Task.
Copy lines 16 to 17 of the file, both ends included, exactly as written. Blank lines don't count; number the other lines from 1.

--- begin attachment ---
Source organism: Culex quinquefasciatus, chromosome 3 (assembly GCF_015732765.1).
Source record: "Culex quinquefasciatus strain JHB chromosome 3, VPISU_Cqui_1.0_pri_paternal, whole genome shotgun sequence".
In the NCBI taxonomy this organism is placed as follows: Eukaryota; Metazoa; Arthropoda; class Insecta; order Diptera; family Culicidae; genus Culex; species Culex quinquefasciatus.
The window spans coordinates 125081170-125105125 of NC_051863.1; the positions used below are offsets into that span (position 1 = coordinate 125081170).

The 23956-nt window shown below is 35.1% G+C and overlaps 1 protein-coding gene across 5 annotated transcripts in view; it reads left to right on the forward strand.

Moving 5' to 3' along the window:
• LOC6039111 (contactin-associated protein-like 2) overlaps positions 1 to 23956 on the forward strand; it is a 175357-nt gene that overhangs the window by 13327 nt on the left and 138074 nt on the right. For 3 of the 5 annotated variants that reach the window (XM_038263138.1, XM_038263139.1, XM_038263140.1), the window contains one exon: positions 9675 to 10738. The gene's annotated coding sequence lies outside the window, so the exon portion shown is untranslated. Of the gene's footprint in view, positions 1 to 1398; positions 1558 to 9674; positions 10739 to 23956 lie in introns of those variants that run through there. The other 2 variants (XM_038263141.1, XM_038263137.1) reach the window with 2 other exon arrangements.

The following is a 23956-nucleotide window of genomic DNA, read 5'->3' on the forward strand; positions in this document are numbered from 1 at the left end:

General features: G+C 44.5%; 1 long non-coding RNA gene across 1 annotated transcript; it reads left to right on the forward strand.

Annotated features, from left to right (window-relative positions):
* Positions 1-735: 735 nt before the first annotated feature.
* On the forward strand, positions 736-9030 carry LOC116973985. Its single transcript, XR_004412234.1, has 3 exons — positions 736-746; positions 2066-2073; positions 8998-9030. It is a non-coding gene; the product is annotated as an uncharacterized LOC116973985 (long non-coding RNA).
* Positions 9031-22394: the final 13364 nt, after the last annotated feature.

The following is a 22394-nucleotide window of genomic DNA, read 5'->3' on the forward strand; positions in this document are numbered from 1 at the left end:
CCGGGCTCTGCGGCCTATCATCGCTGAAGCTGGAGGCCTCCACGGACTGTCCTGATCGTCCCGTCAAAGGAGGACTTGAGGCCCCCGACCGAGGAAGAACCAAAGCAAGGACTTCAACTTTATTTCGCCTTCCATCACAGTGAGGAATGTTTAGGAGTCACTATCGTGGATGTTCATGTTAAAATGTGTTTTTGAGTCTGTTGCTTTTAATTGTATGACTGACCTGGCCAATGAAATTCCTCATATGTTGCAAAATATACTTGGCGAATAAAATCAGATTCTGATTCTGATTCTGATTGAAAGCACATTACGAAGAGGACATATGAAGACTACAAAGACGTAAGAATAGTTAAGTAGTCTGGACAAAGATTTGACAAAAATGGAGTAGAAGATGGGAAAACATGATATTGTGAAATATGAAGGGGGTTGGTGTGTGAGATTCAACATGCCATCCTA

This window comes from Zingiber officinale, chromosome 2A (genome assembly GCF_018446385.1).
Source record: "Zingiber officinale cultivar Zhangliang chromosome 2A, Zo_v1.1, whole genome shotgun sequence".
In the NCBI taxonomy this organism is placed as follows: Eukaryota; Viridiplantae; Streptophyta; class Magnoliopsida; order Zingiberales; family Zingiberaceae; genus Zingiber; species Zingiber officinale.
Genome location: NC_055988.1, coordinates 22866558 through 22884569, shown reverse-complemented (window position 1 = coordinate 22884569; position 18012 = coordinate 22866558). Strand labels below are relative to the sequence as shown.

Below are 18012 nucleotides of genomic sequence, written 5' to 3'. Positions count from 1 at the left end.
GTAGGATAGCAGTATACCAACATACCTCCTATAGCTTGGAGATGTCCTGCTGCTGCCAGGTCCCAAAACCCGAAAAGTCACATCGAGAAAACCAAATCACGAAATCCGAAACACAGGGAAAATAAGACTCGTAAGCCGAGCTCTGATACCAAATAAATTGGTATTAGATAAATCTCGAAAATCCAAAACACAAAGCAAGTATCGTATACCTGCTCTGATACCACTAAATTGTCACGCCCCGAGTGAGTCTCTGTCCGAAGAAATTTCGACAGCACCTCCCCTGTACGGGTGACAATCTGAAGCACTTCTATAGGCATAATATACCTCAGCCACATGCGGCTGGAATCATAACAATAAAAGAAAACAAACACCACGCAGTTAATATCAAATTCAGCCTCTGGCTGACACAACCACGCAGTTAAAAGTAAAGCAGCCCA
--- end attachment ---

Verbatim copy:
This window comes from Zingiber officinale, chromosome 2A (genome assembly GCF_018446385.1).
Source record: "Zingiber officinale cultivar Zhangliang chromosome 2A, Zo_v1.1, whole genome shotgun sequence".